I’m proudly coloured, but I want to tick the Asian and black boxes too
Whenever I encounter those compulsory race category boxes you have to tick on official documents I’m tempted to tick three boxes: coloured, Asian, black. But inevitably, because I know that is how the world sees me, I tick coloured.
The issue was rammed home last weekend when Ashwin Willemse walked off the set of the SuperSport studio.
The coloured identity was raised on my Twitter timeline in the wake of Ashwin’s walkout.
One Twitter user posted how proud she was of her coloured identity, while another said he hated the name because it was one given to him by Verwoerd.
Then a few black tweeters asked what these people, who are defined by the law as coloured, should call themselves.
Among black people there was disagreement too: some believe coloured people are black and others believe they’re not.
I’ve had this experience too. A black colleague once laughed in my face when I told him that I regard myself as culturally coloured but politically black.
As my friend Robin Adams so aptly puts it in situations like these: “What can must happen now?”
But am I entitled to tick all three of those boxes? Is it okay for me to be all of these things?
Firstly, I am proud of my coloured identity. I jol with the klopse, eat gatsbys, speak in a special dialect when I’m with my own, and participate in many other practices that are unmistakably coloured.
Secondly, I am a descendant of Asian slaves who were brought to Cape Town by Dutch oppressors.
That part of my ancestry gave me my religious identity as a Muslim and my family still uses words like tramakassie (thank you) from those days.
To say I am exceptionally proud of this heritage would be an understatement, and I work hard to preserve it in my household.
Thirdly, I am black. Well, I certainly am not white.
I identify politically as black because I subscribe to the ideologies of Steve Biko, as well as identify with the oppressed nations of black people here and all over the world.
But apartheid was so evil in its intent that it was designed to tear people’s identities apart like this.
It has to be acknowledged that there were varying degrees of privilege too - from no privilege for blacks, a few scraps of privilege for coloureds, and absolute privilege for whites - and thus deliberately creating resentment and animosity between different groups.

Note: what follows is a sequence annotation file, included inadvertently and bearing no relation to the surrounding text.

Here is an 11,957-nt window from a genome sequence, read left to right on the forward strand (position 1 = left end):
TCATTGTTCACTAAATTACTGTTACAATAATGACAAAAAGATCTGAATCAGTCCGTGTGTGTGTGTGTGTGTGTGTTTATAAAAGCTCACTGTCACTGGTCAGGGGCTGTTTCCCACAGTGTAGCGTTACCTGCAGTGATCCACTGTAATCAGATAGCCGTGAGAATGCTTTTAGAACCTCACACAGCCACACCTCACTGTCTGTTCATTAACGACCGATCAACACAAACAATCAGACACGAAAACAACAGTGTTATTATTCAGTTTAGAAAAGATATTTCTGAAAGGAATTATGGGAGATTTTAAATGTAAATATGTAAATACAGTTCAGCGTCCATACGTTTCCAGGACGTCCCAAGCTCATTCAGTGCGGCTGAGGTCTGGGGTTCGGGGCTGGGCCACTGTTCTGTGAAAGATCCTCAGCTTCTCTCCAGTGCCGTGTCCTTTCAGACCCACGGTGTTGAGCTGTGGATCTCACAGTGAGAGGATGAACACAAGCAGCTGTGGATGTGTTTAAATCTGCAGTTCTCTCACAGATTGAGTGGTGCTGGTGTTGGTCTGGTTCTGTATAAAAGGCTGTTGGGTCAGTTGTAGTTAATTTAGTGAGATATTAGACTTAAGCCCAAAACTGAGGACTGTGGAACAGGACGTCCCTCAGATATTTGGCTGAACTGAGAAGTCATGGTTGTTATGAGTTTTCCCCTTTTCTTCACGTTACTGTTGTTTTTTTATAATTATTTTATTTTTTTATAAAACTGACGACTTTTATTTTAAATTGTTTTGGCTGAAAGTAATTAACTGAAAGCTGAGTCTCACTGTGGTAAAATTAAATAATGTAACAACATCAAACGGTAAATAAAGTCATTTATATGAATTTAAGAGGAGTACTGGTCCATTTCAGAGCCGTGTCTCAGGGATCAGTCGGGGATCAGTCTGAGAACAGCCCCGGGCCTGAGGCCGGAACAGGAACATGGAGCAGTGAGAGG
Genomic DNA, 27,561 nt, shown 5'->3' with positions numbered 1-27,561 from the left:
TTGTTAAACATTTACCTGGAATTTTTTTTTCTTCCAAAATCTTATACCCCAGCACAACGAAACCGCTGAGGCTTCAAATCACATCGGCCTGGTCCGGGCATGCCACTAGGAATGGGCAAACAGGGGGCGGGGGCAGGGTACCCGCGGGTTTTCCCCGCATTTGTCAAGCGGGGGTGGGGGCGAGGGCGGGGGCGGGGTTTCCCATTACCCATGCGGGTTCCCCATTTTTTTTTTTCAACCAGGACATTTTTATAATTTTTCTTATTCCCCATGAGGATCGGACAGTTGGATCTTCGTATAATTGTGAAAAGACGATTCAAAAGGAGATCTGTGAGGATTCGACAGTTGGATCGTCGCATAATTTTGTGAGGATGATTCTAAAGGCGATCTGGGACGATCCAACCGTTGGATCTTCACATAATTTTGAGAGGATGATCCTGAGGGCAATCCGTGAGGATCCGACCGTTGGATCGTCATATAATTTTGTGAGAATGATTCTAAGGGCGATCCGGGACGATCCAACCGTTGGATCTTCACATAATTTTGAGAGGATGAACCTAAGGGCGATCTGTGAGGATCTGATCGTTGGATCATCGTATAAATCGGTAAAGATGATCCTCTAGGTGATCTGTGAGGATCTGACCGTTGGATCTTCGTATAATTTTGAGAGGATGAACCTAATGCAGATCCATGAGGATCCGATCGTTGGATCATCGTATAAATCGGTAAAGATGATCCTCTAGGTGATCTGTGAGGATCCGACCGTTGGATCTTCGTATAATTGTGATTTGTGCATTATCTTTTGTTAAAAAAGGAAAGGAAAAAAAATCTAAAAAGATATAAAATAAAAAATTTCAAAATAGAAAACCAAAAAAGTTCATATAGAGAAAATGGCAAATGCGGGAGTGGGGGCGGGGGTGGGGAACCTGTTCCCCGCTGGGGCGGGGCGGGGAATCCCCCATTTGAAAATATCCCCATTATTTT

Political parties, particularly here in the Western Cape, still exploit that because they bank on such voting blocs being defined by race groups.
What have successful political parties and movements achieved to bring coloured and black people together in Cape Town and the broader Western Cape? The sum total of nothing.
In Cape Town, Jakes Gerwel Drive separates Langa and Bonteheuwel.
The people of these suburbs hardly talk to each other. The same can be said for Gugulethu and Manenberg, divided by Duinefontein Road. So, too, for Khayelitsha and Mitchells Plain, which are divided by Spine Road.
It gets even worse when you leave the city and enter the rural towns of the Western Cape. Take Kleinmond for example.
When you enter the town you find the most beautiful properties where white people live. As you drive further along you find a little CBD and the first signs that black and coloured people also live there.
On either side of the shops is the RDP suburb, where the coloureds live. Further still is an informal settlement where black people live.
It is the apartheid era’s Group Areas Act in living colour - in 2018.
My own existence is further enriched by my white Muslim spouse and my Christian in-laws. Yes, our children truly are coloured, multi-cultural and interfaith.
And really, is that such a bad thing?
I was wondering about Prince Harry and his new wife, Meghan Markle, at the weekend.
Has the royal family fully considered that the Duke and Duchess of Sussex will have coloured children?
How lekker that makes me laugh!
* Follow more of Abarder’s musings on Twitter - @GasantAbarder.